Futures Term Structure


Term Structure - Definition

Term Structure of futures contracts refers to the price curve formed by the prices of futures contracts over various expiration months.


Term Structure - Introduction

Futures contracts are usually offered across multiple expiration months for each underlying asset. Futures contracts of different expiration months trade at a different price reflecting differing future price expectation of the underlying asset. These different prices come together to form what is known as a "Term Structure". The term structure of futures prices often reveals critical information about the supply and demand relationship of the underlying asset which can be critical for traders.

This tutorial shall explore deeper what futures term structure means, how it affects your futures trading and how it can be used to help you make better futures trading and spot trading decisions.



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What Exactly is Futures Term Structure?

Futures term structure is the prices of futures contracts on a single underlying asset over all available expiration months. This is usually plotted down as a graph like the one you see below of S&P500 E-mini Futures on 16 May 2011:

Term Structure of ES Futures
Term Structure of ES Futures





How To Interpret Futures Term Structure?

Futures term structure curve can come in a variety of shapes. As futures prices are future expected prices of the underlying asset, the shape of the term structure curve tells investors the supply and demand characteristic of the underlying asset and serves as a good investment guide for investing in the underlying asset as well as for trading its futures contracts.

Futures term structure curve generally comes in two forms; Normal and Inverted.

Inverted and Normal Term Structure

Normal and Inverted Term Structure is also known as "Normal Market" and "Inverted Market" in futures trading.

Normal Market

Futures Term Structures with futures prices rising with longer expiration forming a positive slope curve is known as a "Normal Market". This is the most common form of term structure for commodities futures as the rising futures prices indicate the higher price of storage of the commodity with longer delivery months. Such a term structure tells investors that there are no severe shortage in supply or demand for the product and can also reflect inflation expectation in the months to come. Normal markets can also result in de-leveraging of your futures position when you roll forward due to the higher price of the next month futures.

Read more about Normal Market.


Inverted Market

Futures Term Structures with futures prices dropping with longer expiration, forming a negative slope curve is known as an "Inverted Market". The S&P500 E-Mini Futures Term Structure curve above is an example of an inverted market curve. Inverted markets are most commonly found amongst financial futures (or Cash Settled Futures) such as the S&P500 E-mini futures because there are no physical commodities to be stored and delivered at a later date and holding the futures contracts incur a loss of potential interest. Such a loss would become larger and larger the longer the futures contracts are held which is why financial futures display inverted market characteristics in order to compensate such a loss. However, inverted markets can also occur in commodity futures for short periods of extreme supply and demand imbalance. In fact, there are even commodities that go seasonally between a normal market and inverted market and such behavior can be taken advantage of using futures spreads such as the Futures Butterfly Spread.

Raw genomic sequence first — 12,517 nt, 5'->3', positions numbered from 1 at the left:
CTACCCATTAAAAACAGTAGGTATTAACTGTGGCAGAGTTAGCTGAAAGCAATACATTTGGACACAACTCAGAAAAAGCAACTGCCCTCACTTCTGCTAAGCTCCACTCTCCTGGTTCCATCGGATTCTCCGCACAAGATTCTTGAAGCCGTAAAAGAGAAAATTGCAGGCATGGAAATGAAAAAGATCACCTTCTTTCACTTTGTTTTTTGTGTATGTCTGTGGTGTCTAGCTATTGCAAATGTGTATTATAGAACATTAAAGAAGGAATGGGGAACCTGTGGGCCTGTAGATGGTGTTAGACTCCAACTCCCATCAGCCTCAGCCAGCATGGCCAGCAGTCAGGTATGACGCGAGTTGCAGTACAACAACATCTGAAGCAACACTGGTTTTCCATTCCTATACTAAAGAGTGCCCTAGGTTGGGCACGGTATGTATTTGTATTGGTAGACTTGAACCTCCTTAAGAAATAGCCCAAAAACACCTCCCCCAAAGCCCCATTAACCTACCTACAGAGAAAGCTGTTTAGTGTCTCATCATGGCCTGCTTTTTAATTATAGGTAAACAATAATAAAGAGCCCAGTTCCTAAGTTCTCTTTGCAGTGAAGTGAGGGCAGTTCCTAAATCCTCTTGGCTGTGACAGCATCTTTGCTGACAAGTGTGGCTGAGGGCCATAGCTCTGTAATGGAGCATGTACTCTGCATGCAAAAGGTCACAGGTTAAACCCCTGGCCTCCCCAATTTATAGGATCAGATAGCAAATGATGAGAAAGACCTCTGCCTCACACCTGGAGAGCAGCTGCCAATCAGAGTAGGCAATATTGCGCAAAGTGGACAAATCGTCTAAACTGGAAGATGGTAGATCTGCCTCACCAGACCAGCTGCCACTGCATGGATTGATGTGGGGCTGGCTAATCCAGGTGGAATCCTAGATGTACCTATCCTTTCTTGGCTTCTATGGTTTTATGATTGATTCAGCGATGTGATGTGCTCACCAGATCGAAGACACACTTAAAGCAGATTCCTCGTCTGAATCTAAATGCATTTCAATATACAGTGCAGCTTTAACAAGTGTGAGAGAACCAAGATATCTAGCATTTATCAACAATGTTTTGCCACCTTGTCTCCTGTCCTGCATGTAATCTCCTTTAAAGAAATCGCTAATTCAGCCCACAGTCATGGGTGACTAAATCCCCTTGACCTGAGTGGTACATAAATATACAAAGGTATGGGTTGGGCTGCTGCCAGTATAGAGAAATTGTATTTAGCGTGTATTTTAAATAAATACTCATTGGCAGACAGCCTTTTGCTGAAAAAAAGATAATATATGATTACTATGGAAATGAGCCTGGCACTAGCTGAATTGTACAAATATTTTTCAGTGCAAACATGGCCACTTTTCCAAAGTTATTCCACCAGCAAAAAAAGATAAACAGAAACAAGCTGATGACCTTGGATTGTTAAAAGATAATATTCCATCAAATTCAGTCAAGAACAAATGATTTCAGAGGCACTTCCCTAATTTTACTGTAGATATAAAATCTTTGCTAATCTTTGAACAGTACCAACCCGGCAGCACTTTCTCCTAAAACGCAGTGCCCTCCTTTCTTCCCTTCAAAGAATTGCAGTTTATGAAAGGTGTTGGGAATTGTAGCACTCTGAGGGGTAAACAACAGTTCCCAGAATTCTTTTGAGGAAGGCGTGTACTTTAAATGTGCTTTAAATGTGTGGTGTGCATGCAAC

Read more about Inverted Market.


Interpreting the Angle Of Term Structure Curve

The angle of a futures term structure slope also tells investors when violent price changes are expected for the underlying asset in the coming future. In general, the steeper the slope of the term structure curve, no matter normal or inverted, the more volatility is expected in the coming months. Many futures term structures also display seasonal steepening or smoothing within the same normal or inverted market which can be taken advantage of using Futures Butterfly Spreads as well. Near term futures contracts also tend to move more than longer maturities. As such, most steepening or smoothing of the term structure curve seems to be "pivoted" on the longer maturities with the near term contracts making the most price changes.

What Causes Changes in Futures Term Structure?

Futures term structure change when futures prices change. Even though a term structure curve might steepen or smoothen due to changes in short term supply or demand, the overall term structure in terms of normal or inverted market would not tend to change unless there is a drastic change in the supply or demand fundamentals for the asset. Basically, futures term structures change due to changes in price outlook of the underlying asset and such changes in price outlook are a direct result of trading by futures traders themselves, reflecting a fair price for the underlying asset after all possibilities of arbitrage has been digested away by arbitrageurs.





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